A Virtual Reality Solution to Help Spot Concussions

Nancy Crotti

April 27, 2016

3 Min Read
A Virtual Reality Solution to Help Spot Concussions

Born out of Stanford research, the FDA-cleared Eye-Sync device measures jitter in eye movement.

Nancy Crotti

FDA has cleared a virtual reality, eye-tracking headset that can detect concussion symptoms in less than 60 seconds.

Eye-Sync, from Boston-based startup SyncThink, is the product of years of research by the Stanford Concussion and Brain Performance Center at Stanford School of Medicine. The goggles measure jitter in eye movement, which can predict difficulty in paying attention, a concussion symptom that often shows up days after the injury. Wearers use their eyes to follow a dot that travels in a circle for 15 seconds before the test begins again.

Publicity about concussions in the NFL and evidence of long-term injury from concussions have schools, parents, and the military clamoring for fast concussion diagnoses. The Department of Defense has invested about $30 million into SyncThink and the associated Brain Trauma Foundation to develop Eye-Sync, according to the company's chief technology officer, Daniel Beeler.

"The athletic directors want to know right away whether somebody had a concussion, and they have limited time to be able to do that assessment," said neurosurgeon and Eye-Sync inventor Jamshid Ghajar. "You can't have a one-hour test on the sidelines. You've got to do it under a few minutes, so I think that sort of limits (what) you can and cannot use. And one day, I guess you can bring an MRI scanner to the sidelines, but for right now, we can't do that."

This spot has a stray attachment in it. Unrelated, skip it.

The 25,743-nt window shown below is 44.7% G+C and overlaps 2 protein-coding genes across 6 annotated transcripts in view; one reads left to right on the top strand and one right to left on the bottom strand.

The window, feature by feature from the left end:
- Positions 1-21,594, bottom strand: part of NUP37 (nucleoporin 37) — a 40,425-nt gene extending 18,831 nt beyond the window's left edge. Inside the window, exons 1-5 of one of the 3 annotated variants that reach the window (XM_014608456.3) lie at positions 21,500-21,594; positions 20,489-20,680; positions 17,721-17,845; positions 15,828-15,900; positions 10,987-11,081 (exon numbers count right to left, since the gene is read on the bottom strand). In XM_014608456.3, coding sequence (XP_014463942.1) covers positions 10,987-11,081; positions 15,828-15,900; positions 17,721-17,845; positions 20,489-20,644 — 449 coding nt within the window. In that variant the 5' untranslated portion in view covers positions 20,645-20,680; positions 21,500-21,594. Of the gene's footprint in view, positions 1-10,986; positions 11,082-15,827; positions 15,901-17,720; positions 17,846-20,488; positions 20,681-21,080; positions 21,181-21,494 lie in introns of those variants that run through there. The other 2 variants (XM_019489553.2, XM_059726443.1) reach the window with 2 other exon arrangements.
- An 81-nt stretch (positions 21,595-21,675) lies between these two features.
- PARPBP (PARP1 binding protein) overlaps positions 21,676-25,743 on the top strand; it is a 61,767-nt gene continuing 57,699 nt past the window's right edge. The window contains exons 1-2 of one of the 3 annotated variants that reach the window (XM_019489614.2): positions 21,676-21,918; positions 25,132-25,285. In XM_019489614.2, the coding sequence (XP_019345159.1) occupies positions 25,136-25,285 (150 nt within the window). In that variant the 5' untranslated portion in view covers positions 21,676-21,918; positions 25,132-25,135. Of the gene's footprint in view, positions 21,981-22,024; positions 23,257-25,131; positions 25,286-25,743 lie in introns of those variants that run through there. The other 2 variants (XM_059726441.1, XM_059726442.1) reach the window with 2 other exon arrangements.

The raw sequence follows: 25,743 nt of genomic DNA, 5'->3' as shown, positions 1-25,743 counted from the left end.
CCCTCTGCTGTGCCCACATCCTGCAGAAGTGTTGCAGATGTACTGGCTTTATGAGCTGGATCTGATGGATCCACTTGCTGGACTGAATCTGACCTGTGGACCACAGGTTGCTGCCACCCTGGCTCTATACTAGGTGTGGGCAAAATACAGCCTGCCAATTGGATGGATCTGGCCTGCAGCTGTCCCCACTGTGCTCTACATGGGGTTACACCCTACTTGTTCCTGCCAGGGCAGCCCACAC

Eye-Sync was designed for rapid assessment, but is just one tool that clinicians need to accurately diagnose a concussion, Ghajar said in March at an FDA workshop on advancing the development of biomarkers for detecting traumatic brain injury. Stanford is already using Eye-Sync on the sidelines at football games.

Eye-Sync will also be an important tool to track patients' attention performance improvements during recovery, according to Ghajar, director of the brain performance center at Stanford and of president of the Brain Trauma Foundation. Because so few objective measurements of concussion are available, patients may return to play or work too soon or delay their return too long, Beeler added.

Brain-injury researchers and manufacturers are scrambling to come up with devices that can prevent or detect brain injury. A small Pittsburgh company called Neuro Kinetics won 510(k) clearance in June 2015 for its I-Portal otologic testing system, which includes a headset-mounted digital camera system that measures how quickly the eyes move side to side and up and down, how smoothly they work, and whether they converge.

Eye-Sync may have other uses beyond concussions, according to Beeler. Researchers are studying eye movement as an indicator of other neurological conditions, including Huntington's, Parkinson's, and Alzheimer's diseases, as well as in psychiatric conditions such as bipolar disorder and schizophrenia.

SyncThink, which has 10 employees, manufactures Eye-Sync in its downtown Boston offices, but it has the potential for tremendous growth in athletics, medicine, and the military, according to an article Forbes.

"We're trying to develop a business model that serves all of those markets," Beeler said.

Nancy Crotti is a contributor to Qmed and MPMN.

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About the Author(s)

Nancy Crotti

Nancy Crotti is a frequent contributor to MD+DI. Reach her at [email protected].

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